Inheritance Tax: Which States Have One & Whether You’ll Owe in 2021

There's a difference between inheritance tax and estate tax, and whether you pay might come down to where you live.

Tina OremApr 12, 2021
Find Out If You'll Have to Pay Tax on an Inheritance
Many or all of the products featured here are from our partners who compensate us. This may influence which products we write about and where and how the product appears on a page. However, this does not influence our evaluations. Our opinions are our own. Here is a list of our partners and here's how we make money.

Most of the time, only big estates feel the bite of taxes — odds are you won’t have to pay them. But there are exceptions, and the specifics of your inheritance tax situation can dramatically change your tax bill.

Some tax rules have changed due to coronavirus
Learn more about what's different for taxpayers as part of the federal government's response to the coronavirus.

What is an inheritance tax?

Inheritance tax is a state tax on assets inherited from someone who died. For federal tax purposes, inheritance generally isn’t considered income. But in some states, an inheritance can be taxable. The person who inherits the assets pays the inheritance tax. Tax rates vary by state.

Do you have to report inheritance money to the IRS?

In most cases, assets you receive as a gift or inheritance aren't taxable income at the federal level. However, if the assets you inherit later produce income (perhaps they earn interest or dividends, or you collect rent), that income is likely taxable. IRS Publication 525 has the details.

Is inheritance tax the same as estate tax?

Inheritance tax and estate tax are two different things. Estate tax comes out of the deceased’s pocket. Inheritance taxes come out of the beneficiary’s pocket. One, both or neither could be a factor when someone dies.

Estate tax

The estate tax is a tax on a person's assets after death. In 2020, federal estate tax generally applies to assets over $11.58 million; in 2021 it's $11.7 million. Estate tax rate ranges from 18% to 40%. Some states also have estate taxes (see the list of states here) and they might have much lower exemption thresholds than the IRS. Assets that spouses inherit generally aren't subject to estate tax. IRS Publication 559 has the details.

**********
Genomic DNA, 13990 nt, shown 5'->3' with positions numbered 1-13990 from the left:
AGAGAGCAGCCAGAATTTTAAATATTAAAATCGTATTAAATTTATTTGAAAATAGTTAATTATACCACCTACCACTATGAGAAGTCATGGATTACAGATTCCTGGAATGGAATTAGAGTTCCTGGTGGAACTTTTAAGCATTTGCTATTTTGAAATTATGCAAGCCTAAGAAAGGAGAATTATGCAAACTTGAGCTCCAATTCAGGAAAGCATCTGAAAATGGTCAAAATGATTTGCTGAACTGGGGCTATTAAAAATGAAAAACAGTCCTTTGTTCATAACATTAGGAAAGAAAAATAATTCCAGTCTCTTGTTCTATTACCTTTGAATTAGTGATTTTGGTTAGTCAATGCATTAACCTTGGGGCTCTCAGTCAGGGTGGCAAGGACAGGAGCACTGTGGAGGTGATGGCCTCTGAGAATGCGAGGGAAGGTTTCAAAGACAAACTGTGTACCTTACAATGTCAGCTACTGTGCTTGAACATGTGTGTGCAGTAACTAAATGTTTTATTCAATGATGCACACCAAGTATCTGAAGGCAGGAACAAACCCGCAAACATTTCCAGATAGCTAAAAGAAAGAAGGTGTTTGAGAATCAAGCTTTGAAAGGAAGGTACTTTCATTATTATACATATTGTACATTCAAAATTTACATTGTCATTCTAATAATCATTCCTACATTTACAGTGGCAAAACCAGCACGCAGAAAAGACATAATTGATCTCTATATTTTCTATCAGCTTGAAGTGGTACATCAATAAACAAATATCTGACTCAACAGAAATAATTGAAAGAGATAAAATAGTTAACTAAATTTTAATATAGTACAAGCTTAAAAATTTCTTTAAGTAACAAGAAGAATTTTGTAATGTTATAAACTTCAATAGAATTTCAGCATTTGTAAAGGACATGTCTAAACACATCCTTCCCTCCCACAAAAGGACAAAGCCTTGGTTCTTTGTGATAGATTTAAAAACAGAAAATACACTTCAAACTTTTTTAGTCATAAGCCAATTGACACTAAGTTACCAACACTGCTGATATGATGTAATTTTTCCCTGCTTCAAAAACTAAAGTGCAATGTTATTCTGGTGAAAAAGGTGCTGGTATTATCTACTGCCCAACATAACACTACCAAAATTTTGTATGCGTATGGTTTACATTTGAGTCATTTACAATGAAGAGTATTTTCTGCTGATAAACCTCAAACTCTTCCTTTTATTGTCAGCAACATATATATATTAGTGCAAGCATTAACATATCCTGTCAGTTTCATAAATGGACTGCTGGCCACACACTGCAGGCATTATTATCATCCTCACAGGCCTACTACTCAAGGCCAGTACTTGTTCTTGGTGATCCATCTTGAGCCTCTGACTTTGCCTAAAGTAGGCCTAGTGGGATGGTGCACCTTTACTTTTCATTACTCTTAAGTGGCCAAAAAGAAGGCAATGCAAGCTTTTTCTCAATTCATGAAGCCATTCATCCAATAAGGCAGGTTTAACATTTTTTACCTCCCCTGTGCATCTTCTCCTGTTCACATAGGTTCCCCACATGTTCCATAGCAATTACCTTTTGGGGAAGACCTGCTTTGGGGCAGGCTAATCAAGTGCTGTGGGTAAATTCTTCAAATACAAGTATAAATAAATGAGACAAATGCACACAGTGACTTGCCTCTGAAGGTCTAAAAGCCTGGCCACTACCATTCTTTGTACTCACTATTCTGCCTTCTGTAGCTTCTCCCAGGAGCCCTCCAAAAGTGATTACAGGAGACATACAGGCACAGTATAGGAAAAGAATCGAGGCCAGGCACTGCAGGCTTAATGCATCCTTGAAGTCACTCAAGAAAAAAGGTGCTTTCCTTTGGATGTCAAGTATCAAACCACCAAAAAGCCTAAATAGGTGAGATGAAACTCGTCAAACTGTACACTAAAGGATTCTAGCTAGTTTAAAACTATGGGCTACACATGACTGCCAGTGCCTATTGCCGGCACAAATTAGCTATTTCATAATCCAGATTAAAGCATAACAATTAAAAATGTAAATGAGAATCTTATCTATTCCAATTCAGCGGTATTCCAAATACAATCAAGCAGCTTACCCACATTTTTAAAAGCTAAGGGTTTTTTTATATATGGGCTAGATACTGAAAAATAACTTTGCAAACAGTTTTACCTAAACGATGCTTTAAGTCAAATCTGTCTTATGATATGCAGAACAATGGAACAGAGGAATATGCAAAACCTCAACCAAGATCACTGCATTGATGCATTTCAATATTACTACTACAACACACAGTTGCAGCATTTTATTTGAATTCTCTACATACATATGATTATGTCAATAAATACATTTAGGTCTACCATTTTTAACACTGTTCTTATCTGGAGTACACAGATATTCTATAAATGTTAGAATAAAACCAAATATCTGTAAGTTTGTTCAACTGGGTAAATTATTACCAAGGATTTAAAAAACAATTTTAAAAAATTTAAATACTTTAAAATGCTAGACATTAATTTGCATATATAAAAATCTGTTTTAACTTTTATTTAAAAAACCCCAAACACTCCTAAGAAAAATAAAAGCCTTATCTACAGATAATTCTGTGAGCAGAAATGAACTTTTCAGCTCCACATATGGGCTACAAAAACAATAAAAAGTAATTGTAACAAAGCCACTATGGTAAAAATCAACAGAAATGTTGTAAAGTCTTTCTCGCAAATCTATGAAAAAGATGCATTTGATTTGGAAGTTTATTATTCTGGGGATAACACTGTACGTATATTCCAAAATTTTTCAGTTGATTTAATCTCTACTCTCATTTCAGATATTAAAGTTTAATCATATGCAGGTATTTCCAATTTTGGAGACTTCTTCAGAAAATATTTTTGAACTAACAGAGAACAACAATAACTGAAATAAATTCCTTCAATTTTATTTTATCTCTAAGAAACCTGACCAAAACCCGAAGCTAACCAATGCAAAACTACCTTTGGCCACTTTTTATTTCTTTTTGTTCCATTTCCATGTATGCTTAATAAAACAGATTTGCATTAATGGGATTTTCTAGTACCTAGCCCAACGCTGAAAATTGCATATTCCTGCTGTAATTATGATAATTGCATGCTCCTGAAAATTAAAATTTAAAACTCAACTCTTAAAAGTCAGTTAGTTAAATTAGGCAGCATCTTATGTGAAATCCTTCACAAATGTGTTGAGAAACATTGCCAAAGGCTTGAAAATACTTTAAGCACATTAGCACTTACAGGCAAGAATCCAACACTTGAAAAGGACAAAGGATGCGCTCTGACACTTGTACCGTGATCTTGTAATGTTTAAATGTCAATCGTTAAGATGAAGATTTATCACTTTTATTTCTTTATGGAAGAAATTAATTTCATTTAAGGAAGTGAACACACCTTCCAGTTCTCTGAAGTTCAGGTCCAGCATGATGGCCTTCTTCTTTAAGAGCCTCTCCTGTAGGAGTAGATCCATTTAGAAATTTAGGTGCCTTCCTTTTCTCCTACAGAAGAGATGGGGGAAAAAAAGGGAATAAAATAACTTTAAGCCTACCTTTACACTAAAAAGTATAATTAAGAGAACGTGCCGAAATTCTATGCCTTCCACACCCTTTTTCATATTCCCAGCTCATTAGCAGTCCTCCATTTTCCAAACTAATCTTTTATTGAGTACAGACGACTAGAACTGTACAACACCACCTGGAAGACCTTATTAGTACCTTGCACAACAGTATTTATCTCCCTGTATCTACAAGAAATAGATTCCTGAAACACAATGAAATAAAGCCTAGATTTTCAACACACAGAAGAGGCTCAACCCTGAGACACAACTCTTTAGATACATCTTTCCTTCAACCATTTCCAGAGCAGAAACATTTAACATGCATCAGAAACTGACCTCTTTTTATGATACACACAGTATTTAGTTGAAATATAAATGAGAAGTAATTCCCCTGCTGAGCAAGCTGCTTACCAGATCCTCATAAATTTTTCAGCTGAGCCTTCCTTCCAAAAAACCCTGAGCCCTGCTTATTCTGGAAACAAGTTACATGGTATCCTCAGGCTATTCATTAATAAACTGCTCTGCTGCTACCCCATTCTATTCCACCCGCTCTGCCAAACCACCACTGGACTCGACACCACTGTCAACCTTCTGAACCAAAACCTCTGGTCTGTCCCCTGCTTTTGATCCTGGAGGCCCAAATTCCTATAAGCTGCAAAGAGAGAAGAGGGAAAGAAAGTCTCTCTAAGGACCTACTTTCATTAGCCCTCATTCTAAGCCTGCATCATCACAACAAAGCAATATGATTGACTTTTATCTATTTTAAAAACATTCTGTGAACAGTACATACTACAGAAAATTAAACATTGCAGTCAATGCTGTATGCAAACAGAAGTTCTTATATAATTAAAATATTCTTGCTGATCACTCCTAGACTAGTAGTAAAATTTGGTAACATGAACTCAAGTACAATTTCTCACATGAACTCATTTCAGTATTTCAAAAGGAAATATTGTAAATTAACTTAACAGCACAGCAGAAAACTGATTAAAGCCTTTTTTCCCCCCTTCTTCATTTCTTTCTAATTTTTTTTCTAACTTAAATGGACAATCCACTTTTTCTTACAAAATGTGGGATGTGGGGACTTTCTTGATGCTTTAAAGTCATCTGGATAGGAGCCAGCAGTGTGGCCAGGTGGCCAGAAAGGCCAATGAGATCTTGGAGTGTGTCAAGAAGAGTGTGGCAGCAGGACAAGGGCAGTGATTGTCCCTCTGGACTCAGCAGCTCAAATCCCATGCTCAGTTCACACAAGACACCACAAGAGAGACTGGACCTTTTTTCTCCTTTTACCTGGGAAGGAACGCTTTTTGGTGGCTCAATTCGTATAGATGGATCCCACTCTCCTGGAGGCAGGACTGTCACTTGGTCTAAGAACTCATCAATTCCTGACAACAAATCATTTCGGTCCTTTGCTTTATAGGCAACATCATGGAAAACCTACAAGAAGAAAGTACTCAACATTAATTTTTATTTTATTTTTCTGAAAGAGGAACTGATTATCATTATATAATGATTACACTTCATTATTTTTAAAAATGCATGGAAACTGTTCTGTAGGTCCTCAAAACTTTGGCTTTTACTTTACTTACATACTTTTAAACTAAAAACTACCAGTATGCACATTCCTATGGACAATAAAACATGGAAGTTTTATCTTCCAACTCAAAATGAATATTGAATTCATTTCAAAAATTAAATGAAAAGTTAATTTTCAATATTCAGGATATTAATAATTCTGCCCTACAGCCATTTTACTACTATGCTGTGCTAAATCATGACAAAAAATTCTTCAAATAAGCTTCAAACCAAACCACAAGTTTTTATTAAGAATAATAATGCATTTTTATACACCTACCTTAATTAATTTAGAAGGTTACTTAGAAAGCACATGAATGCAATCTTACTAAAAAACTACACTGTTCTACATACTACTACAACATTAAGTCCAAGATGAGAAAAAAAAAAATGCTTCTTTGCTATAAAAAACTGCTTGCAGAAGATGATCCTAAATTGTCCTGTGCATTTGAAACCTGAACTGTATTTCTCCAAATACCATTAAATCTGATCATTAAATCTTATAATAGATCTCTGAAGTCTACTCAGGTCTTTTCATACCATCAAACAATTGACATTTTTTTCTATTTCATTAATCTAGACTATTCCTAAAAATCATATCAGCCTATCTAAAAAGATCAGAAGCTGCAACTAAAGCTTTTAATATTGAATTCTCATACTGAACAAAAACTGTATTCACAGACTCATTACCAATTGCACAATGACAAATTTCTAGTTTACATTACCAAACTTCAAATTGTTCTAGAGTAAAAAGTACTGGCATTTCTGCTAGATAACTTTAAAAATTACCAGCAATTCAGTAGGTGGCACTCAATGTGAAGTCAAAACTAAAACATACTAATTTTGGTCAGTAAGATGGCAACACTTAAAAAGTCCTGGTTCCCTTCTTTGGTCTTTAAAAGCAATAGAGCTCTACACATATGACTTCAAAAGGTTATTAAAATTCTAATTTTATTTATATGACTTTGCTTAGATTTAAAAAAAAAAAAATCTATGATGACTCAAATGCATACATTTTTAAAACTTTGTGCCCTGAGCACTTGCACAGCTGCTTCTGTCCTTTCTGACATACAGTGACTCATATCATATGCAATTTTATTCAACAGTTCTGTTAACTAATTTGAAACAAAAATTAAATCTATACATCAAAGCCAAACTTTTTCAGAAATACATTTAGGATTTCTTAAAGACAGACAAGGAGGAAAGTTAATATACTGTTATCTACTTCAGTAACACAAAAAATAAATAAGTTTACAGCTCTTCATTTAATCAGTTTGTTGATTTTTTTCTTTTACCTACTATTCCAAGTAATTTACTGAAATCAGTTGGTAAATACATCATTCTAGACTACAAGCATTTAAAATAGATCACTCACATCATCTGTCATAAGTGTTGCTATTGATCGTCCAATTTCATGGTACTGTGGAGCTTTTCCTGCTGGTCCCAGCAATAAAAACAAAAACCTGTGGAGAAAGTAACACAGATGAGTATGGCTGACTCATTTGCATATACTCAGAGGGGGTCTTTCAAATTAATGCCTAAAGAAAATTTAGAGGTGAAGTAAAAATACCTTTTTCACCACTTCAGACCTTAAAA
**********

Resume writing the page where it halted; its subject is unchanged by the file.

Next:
Inheritance tax

Inheritance tax is a state tax on assets inherited from someone who died. The person who inherits the assets pays the inheritance tax. Iowa, Kentucky, Maryland, Nebraska, New Jersey and Pennsylvania tax people who receive inheritances, according to the American College of Trust and Estate Counsel.

  • The rules vary by state regarding estate size and asset types that are subject to inheritance tax. Often, the deceased’s spouse and children are exempted, meaning money and items that go to them aren't subject to inheritance tax.

  • Some people can get hit with a double whammy. Maryland has an estate tax and an inheritance tax, which means an estate might have to pay the IRS and the state, and then the beneficiaries might have to pay the state again out of what’s left.

How to avoid inheritance tax

There are a few ways to minimize the tax bite on handed-down assets.

One common element of estate planning is to give assets away before dying. Many states don’t tax gifts. (Learn how the gift tax works.)

  • Gifts don’t have to be cash — stocks, bonds, cars or other assets count, too.

  • Getting help from a qualified tax expert can be key.

Watch out for capital gains tax

If assets appreciate after you inherit them, you might need to pay capital gains tax if you sell the assets.

  • The capital gains tax rate is based on, among other things, the profit you make. For example, if your father leaves you a stock portfolio worth $200,000 on the day he died, and you sell it all for $350,000 two years later, you might owe capital gains tax on the $150,000 gain.

  • Certain types of inheritances might also create taxable income. For example, if you inherit an IRA or 401(k), the distributions you take might be taxable.

  • States might have their own capital gains tax rules, so it's a good idea to seek qualified advice.

Find more ways to secure your assets and your future

Get more smart money moves – straight to your inbox
Sign up and we’ll send you Nerdy articles about the money topics that matter most to you along with other ways to help you get more from your money.